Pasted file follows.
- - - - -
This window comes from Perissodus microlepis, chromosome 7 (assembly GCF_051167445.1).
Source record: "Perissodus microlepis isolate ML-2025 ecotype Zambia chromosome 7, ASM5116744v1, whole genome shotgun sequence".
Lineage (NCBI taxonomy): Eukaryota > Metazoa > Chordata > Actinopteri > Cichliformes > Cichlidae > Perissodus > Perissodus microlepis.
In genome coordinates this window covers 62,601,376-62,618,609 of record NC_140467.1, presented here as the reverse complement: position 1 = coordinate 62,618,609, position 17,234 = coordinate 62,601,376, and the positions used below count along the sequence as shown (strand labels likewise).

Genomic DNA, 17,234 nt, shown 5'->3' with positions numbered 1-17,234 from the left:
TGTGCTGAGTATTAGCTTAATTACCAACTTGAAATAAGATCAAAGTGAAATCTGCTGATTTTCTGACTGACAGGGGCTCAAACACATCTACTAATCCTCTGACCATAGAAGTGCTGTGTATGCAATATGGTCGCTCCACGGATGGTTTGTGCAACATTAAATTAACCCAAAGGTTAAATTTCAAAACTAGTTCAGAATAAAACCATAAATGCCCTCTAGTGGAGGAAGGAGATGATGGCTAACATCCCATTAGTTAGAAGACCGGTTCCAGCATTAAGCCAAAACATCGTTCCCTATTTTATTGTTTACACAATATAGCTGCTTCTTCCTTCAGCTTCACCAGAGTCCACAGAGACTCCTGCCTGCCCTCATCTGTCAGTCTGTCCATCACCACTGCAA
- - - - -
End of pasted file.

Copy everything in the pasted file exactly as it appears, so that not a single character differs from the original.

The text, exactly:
This window comes from Perissodus microlepis, chromosome 7 (assembly GCF_051167445.1).
Source record: "Perissodus microlepis isolate ML-2025 ecotype Zambia chromosome 7, ASM5116744v1, whole genome shotgun sequence".
Lineage (NCBI taxonomy): Eukaryota > Metazoa > Chordata > Actinopteri > Cichliformes > Cichlidae > Perissodus > Perissodus microlepis.
In genome coordinates this window covers 62,601,376-62,618,609 of record NC_140467.1, presented here as the reverse complement: position 1 = coordinate 62,618,609, position 17,234 = coordinate 62,601,376, and the positions used below count along the sequence as shown (strand labels likewise).

Genomic DNA, 17,234 nt, shown 5'->3' with positions numbered 1-17,234 from the left:
TGTGCTGAGTATTAGCTTAATTACCAACTTGAAATAAGATCAAAGTGAAATCTGCTGATTTTCTGACTGACAGGGGCTCAAACACATCTACTAATCCTCTGACCATAGAAGTGCTGTGTATGCAATATGGTCGCTCCACGGATGGTTTGTGCAACATTAAATTAACCCAAAGGTTAAATTTCAAAACTAGTTCAGAATAAAACCATAAATGCCCTCTAGTGGAGGAAGGAGATGATGGCTAACATCCCATTAGTTAGAAGACCGGTTCCAGCATTAAGCCAAAACATCGTTCCCTATTTTATTGTTTACACAATATAGCTGCTTCTTCCTTCAGCTTCACCAGAGTCCACAGAGACTCCTGCCTGCCCTCATCTGTCAGTCTGTCCATCACCACTGCAA